A high karat gold Pyx which was believed to have been hand crafted in the late 1600's - early 1700's for transporting a Eucharist (communion wafer) is seen in an undated photo. A Florida family of treasure hunters, Tuesday, displayed their latest finding from a 300-year-old shipwreck: the missing piece of an ornate gold holder used by clergy to hold the Eucharist for visits to the sick or infirm.
After the discovery last month, a team of Spanish historians realized the piece fit together with another artifact recovered 25 years ago. It formed an accessory called a pyx, worn on a chain around a high priest’s neck to carry the communion host. The dollar value is uncertain.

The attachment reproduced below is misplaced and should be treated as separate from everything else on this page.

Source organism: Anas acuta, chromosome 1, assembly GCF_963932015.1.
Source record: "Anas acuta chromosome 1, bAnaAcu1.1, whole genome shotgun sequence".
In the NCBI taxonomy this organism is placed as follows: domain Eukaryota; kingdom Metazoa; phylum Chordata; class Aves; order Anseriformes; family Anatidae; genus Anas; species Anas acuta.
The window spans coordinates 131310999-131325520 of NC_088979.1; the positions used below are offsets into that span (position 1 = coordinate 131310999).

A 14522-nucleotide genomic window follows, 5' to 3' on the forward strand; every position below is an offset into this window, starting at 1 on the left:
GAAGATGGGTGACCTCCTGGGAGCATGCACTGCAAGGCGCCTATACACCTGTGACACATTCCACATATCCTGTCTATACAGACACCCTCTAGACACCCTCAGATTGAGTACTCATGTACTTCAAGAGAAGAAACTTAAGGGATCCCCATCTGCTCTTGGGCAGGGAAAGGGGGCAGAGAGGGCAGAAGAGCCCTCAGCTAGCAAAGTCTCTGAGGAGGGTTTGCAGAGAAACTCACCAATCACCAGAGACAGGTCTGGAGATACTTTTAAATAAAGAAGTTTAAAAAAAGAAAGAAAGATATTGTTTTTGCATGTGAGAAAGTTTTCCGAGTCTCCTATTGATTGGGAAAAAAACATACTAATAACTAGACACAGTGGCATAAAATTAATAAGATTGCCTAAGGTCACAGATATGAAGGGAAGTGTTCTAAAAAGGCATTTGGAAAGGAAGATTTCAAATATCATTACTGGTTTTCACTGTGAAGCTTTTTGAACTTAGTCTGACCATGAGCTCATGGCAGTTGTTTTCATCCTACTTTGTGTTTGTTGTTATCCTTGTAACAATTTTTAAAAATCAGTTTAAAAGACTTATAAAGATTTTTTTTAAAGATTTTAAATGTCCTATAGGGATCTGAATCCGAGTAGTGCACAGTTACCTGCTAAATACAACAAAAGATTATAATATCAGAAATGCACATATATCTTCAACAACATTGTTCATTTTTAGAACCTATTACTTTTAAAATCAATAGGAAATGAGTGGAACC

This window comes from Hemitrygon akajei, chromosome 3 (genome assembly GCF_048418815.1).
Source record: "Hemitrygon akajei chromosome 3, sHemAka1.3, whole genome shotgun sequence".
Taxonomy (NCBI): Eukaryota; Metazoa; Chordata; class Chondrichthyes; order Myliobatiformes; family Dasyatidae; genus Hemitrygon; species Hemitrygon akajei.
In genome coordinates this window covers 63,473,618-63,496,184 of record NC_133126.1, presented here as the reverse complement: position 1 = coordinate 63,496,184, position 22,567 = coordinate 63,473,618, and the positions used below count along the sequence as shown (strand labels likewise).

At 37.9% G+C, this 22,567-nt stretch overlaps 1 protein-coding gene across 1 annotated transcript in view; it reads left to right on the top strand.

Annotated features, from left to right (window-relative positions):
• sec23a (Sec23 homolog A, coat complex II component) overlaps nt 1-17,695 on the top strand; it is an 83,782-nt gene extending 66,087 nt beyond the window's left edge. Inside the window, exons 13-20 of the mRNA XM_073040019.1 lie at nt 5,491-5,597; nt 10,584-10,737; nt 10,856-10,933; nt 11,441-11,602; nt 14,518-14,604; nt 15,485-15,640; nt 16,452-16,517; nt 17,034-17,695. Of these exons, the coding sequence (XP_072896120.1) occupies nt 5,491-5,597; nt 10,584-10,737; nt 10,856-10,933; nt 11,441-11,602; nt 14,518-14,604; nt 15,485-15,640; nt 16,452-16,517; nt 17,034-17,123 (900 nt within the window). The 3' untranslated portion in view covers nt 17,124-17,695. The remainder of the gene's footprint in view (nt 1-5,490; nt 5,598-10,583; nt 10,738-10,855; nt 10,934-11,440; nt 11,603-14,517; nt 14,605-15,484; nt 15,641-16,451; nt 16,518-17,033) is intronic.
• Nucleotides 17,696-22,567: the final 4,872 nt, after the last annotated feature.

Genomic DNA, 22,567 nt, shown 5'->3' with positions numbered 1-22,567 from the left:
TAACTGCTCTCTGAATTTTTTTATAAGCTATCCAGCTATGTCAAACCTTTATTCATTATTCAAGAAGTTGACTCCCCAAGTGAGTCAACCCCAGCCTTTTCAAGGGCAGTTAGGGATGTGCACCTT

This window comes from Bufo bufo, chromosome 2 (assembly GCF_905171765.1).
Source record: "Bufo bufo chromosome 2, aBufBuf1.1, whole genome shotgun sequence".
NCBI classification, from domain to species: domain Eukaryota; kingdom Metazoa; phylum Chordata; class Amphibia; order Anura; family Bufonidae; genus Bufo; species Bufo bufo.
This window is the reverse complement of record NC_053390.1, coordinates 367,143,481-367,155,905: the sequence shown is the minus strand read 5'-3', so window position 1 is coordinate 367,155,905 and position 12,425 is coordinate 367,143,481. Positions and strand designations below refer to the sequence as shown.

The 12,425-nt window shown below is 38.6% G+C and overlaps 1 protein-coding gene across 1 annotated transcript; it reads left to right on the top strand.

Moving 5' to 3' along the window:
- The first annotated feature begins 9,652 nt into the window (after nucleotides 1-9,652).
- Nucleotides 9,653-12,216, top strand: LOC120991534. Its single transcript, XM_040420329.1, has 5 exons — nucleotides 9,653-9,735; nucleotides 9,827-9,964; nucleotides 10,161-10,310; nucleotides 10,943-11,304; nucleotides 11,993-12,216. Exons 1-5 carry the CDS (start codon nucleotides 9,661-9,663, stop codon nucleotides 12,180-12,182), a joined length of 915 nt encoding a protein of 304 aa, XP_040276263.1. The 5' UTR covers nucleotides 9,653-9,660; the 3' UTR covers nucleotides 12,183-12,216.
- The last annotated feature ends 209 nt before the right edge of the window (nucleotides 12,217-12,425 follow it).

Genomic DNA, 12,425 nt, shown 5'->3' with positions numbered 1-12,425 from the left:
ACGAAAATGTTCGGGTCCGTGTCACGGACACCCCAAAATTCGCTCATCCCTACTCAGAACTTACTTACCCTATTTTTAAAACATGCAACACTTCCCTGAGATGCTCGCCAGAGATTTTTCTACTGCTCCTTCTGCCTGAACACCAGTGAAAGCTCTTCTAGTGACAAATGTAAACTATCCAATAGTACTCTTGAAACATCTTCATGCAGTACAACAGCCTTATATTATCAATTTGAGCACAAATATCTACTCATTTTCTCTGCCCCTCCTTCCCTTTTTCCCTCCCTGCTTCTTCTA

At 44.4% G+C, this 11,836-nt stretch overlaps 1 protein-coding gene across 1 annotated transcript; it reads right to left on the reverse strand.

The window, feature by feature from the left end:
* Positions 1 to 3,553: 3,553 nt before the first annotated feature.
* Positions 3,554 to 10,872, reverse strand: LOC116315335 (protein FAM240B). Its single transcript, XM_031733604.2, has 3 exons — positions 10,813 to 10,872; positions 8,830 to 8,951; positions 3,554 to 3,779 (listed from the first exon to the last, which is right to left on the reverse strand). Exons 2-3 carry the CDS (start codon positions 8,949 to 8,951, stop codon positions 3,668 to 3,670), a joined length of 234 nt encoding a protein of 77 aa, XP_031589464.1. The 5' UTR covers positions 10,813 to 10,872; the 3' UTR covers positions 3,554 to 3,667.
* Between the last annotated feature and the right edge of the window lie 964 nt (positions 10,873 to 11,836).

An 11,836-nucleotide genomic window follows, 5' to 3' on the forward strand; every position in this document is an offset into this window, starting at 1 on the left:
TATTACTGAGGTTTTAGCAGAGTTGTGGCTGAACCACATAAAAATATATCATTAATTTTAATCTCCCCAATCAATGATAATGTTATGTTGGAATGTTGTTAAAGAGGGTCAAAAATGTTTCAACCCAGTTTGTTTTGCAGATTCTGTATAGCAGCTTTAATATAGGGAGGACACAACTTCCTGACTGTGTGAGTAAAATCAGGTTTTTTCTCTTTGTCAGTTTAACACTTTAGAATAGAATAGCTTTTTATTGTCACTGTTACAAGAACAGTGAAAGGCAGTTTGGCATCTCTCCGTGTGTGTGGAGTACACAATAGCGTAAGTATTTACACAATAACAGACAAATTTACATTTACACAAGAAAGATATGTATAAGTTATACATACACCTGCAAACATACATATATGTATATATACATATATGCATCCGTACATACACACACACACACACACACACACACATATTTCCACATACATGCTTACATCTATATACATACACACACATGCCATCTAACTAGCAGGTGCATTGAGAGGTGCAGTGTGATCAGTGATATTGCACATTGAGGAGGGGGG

"It's priceless, unique, one of a kind," said Brent Brisben, operations manager for Queens Jewels, which owns rights to the wreckage, located in 15-foot (4.5-meter) deep Atlantic Ocean waters.
Schmitt, who lives near Orlando, last year discovered about $300,000 worth of gold coins and chains from the same wreckage, Brisben said. Schmitt's parents have hunted for sunken treasure as a hobby for a decade.
By law, the treasure will be placed into the custody of the U.S. District Court in South Florida, Brisben said. The state of Florida may take possession of up to 20 percent of the find. The rest will be split evenly between Brisben's company and the Schmitt family.